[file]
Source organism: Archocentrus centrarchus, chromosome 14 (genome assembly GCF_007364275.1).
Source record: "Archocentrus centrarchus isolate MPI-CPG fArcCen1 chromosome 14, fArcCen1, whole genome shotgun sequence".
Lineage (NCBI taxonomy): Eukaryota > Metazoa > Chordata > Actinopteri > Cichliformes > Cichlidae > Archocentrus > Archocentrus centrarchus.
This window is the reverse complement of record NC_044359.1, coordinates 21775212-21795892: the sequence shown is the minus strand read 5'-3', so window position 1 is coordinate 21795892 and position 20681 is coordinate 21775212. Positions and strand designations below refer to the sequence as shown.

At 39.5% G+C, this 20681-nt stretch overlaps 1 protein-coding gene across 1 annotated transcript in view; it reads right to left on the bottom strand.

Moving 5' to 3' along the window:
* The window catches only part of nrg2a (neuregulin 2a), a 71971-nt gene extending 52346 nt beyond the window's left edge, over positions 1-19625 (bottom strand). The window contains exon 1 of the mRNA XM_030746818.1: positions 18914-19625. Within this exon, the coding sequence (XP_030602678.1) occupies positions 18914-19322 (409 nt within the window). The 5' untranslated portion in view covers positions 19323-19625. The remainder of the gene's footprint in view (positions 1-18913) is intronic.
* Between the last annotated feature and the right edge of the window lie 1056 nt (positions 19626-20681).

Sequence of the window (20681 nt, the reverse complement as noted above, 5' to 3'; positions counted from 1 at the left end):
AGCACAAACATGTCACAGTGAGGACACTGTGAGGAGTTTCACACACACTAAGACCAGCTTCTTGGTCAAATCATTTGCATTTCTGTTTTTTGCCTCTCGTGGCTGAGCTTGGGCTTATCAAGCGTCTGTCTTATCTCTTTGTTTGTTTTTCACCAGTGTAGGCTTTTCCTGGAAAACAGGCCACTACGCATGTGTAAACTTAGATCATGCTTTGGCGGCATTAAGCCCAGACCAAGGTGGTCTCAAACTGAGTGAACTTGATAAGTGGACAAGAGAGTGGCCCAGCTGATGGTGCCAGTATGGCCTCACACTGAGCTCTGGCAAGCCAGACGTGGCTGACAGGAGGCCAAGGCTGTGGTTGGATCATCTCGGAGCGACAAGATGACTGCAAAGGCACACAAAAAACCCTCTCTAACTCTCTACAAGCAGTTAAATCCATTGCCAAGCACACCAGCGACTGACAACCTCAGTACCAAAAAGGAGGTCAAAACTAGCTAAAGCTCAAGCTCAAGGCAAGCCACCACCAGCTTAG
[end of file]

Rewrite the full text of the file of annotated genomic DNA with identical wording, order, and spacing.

Source organism: Archocentrus centrarchus, chromosome 14 (genome assembly GCF_007364275.1).
Source record: "Archocentrus centrarchus isolate MPI-CPG fArcCen1 chromosome 14, fArcCen1, whole genome shotgun sequence".
Lineage (NCBI taxonomy): Eukaryota > Metazoa > Chordata > Actinopteri > Cichliformes > Cichlidae > Archocentrus > Archocentrus centrarchus.
This window is the reverse complement of record NC_044359.1, coordinates 21775212-21795892: the sequence shown is the minus strand read 5'-3', so window position 1 is coordinate 21795892 and position 20681 is coordinate 21775212. Positions and strand designations below refer to the sequence as shown.

At 39.5% G+C, this 20681-nt stretch overlaps 1 protein-coding gene across 1 annotated transcript in view; it reads right to left on the bottom strand.

Moving 5' to 3' along the window:
* The window catches only part of nrg2a (neuregulin 2a), a 71971-nt gene extending 52346 nt beyond the window's left edge, over positions 1-19625 (bottom strand). The window contains exon 1 of the mRNA XM_030746818.1: positions 18914-19625. Within this exon, the coding sequence (XP_030602678.1) occupies positions 18914-19322 (409 nt within the window). The 5' untranslated portion in view covers positions 19323-19625. The remainder of the gene's footprint in view (positions 1-18913) is intronic.
* Between the last annotated feature and the right edge of the window lie 1056 nt (positions 19626-20681).

Sequence of the window (20681 nt, the reverse complement as noted above, 5' to 3'; positions counted from 1 at the left end):
AGCACAAACATGTCACAGTGAGGACACTGTGAGGAGTTTCACACACACTAAGACCAGCTTCTTGGTCAAATCATTTGCATTTCTGTTTTTTGCCTCTCGTGGCTGAGCTTGGGCTTATCAAGCGTCTGTCTTATCTCTTTGTTTGTTTTTCACCAGTGTAGGCTTTTCCTGGAAAACAGGCCACTACGCATGTGTAAACTTAGATCATGCTTTGGCGGCATTAAGCCCAGACCAAGGTGGTCTCAAACTGAGTGAACTTGATAAGTGGACAAGAGAGTGGCCCAGCTGATGGTGCCAGTATGGCCTCACACTGAGCTCTGGCAAGCCAGACGTGGCTGACAGGAGGCCAAGGCTGTGGTTGGATCATCTCGGAGCGACAAGATGACTGCAAAGGCACACAAAAAACCCTCTCTAACTCTCTACAAGCAGTTAAATCCATTGCCAAGCACACCAGCGACTGACAACCTCAGTACCAAAAAGGAGGTCAAAACTAGCTAAAGCTCAAGCTCAAGGCAAGCCACCACCAGCTTAG